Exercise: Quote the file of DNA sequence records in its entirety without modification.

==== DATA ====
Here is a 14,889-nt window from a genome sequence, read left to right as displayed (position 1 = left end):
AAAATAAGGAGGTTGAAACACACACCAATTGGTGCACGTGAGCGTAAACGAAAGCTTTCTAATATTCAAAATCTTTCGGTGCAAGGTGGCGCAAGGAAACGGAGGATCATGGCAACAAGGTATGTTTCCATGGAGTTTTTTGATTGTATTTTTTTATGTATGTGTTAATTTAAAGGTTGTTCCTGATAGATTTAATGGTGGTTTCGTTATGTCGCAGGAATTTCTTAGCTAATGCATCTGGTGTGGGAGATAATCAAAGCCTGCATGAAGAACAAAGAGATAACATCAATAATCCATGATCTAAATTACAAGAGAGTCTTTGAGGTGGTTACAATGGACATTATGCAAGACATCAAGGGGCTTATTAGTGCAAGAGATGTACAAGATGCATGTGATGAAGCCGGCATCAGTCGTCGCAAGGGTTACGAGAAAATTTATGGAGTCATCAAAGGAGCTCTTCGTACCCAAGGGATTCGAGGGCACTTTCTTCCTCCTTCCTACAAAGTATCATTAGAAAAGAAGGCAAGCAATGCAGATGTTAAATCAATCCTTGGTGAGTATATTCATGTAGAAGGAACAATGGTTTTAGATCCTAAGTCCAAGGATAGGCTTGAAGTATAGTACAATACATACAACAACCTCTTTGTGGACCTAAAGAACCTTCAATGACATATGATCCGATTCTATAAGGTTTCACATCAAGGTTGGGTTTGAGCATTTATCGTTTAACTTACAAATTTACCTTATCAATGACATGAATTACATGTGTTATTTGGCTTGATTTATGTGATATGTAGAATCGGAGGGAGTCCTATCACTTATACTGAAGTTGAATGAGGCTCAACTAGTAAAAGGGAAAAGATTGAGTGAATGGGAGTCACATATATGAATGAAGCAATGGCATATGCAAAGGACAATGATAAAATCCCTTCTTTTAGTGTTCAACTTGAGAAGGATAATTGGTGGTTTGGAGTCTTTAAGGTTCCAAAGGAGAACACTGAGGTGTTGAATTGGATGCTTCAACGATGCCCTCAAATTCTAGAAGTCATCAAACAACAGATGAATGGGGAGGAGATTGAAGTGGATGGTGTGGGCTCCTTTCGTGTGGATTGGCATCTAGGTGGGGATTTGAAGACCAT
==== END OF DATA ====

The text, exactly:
Here is a 14,889-nt window from a genome sequence, read left to right as displayed (position 1 = left end):
AAAATAAGGAGGTTGAAACACACACCAATTGGTGCACGTGAGCGTAAACGAAAGCTTTCTAATATTCAAAATCTTTCGGTGCAAGGTGGCGCAAGGAAACGGAGGATCATGGCAACAAGGTATGTTTCCATGGAGTTTTTTGATTGTATTTTTTTATGTATGTGTTAATTTAAAGGTTGTTCCTGATAGATTTAATGGTGGTTTCGTTATGTCGCAGGAATTTCTTAGCTAATGCATCTGGTGTGGGAGATAATCAAAGCCTGCATGAAGAACAAAGAGATAACATCAATAATCCATGATCTAAATTACAAGAGAGTCTTTGAGGTGGTTACAATGGACATTATGCAAGACATCAAGGGGCTTATTAGTGCAAGAGATGTACAAGATGCATGTGATGAAGCCGGCATCAGTCGTCGCAAGGGTTACGAGAAAATTTATGGAGTCATCAAAGGAGCTCTTCGTACCCAAGGGATTCGAGGGCACTTTCTTCCTCCTTCCTACAAAGTATCATTAGAAAAGAAGGCAAGCAATGCAGATGTTAAATCAATCCTTGGTGAGTATATTCATGTAGAAGGAACAATGGTTTTAGATCCTAAGTCCAAGGATAGGCTTGAAGTATAGTACAATACATACAACAACCTCTTTGTGGACCTAAAGAACCTTCAATGACATATGATCCGATTCTATAAGGTTTCACATCAAGGTTGGGTTTGAGCATTTATCGTTTAACTTACAAATTTACCTTATCAATGACATGAATTACATGTGTTATTTGGCTTGATTTATGTGATATGTAGAATCGGAGGGAGTCCTATCACTTATACTGAAGTTGAATGAGGCTCAACTAGTAAAAGGGAAAAGATTGAGTGAATGGGAGTCACATATATGAATGAAGCAATGGCATATGCAAAGGACAATGATAAAATCCCTTCTTTTAGTGTTCAACTTGAGAAGGATAATTGGTGGTTTGGAGTCTTTAAGGTTCCAAAGGAGAACACTGAGGTGTTGAATTGGATGCTTCAACGATGCCCTCAAATTCTAGAAGTCATCAAACAACAGATGAATGGGGAGGAGATTGAAGTGGATGGTGTGGGCTCCTTTCGTGTGGATTGGCATCTAGGTGGGGATTTGAAGACCAT